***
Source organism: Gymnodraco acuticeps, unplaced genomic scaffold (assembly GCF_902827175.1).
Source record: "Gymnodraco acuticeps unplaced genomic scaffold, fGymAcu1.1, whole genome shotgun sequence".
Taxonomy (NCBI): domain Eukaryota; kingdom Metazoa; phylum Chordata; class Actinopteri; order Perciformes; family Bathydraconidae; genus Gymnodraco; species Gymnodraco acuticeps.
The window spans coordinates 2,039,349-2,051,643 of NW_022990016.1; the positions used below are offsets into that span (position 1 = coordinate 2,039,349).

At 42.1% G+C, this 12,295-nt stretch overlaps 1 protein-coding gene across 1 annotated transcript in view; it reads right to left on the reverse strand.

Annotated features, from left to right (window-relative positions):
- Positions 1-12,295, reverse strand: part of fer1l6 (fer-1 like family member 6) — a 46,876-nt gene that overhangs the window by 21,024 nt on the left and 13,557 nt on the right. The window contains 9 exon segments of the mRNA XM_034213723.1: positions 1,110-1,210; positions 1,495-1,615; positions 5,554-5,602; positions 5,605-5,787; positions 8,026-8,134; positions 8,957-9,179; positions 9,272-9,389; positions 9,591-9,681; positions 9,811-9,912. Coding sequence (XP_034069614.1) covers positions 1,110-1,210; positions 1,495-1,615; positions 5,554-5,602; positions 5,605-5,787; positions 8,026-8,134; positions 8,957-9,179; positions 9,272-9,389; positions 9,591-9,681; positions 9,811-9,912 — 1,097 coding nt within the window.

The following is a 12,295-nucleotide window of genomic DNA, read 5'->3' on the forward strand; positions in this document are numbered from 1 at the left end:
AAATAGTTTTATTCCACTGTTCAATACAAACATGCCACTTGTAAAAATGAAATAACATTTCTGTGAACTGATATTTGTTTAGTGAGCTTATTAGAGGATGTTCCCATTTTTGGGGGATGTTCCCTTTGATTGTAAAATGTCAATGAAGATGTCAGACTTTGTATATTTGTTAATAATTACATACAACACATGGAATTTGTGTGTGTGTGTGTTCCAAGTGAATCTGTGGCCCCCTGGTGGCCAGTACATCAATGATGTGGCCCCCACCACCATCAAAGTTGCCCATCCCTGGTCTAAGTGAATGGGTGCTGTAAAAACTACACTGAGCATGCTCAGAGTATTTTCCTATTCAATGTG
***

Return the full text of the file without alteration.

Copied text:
Source organism: Gymnodraco acuticeps, unplaced genomic scaffold (assembly GCF_902827175.1).
Source record: "Gymnodraco acuticeps unplaced genomic scaffold, fGymAcu1.1, whole genome shotgun sequence".
Taxonomy (NCBI): domain Eukaryota; kingdom Metazoa; phylum Chordata; class Actinopteri; order Perciformes; family Bathydraconidae; genus Gymnodraco; species Gymnodraco acuticeps.
The window spans coordinates 2,039,349-2,051,643 of NW_022990016.1; the positions used below are offsets into that span (position 1 = coordinate 2,039,349).

At 42.1% G+C, this 12,295-nt stretch overlaps 1 protein-coding gene across 1 annotated transcript in view; it reads right to left on the reverse strand.

Annotated features, from left to right (window-relative positions):
- Positions 1-12,295, reverse strand: part of fer1l6 (fer-1 like family member 6) — a 46,876-nt gene that overhangs the window by 21,024 nt on the left and 13,557 nt on the right. The window contains 9 exon segments of the mRNA XM_034213723.1: positions 1,110-1,210; positions 1,495-1,615; positions 5,554-5,602; positions 5,605-5,787; positions 8,026-8,134; positions 8,957-9,179; positions 9,272-9,389; positions 9,591-9,681; positions 9,811-9,912. Coding sequence (XP_034069614.1) covers positions 1,110-1,210; positions 1,495-1,615; positions 5,554-5,602; positions 5,605-5,787; positions 8,026-8,134; positions 8,957-9,179; positions 9,272-9,389; positions 9,591-9,681; positions 9,811-9,912 — 1,097 coding nt within the window.

The following is a 12,295-nucleotide window of genomic DNA, read 5'->3' on the forward strand; positions in this document are numbered from 1 at the left end:
AAATAGTTTTATTCCACTGTTCAATACAAACATGCCACTTGTAAAAATGAAATAACATTTCTGTGAACTGATATTTGTTTAGTGAGCTTATTAGAGGATGTTCCCATTTTTGGGGGATGTTCCCTTTGATTGTAAAATGTCAATGAAGATGTCAGACTTTGTATATTTGTTAATAATTACATACAACACATGGAATTTGTGTGTGTGTGTGTTCCAAGTGAATCTGTGGCCCCCTGGTGGCCAGTACATCAATGATGTGGCCCCCACCACCATCAAAGTTGCCCATCCCTGGTCTAAGTGAATGGGTGCTGTAAAAACTACACTGAGCATGCTCAGAGTATTTTCCTATTCAATGTG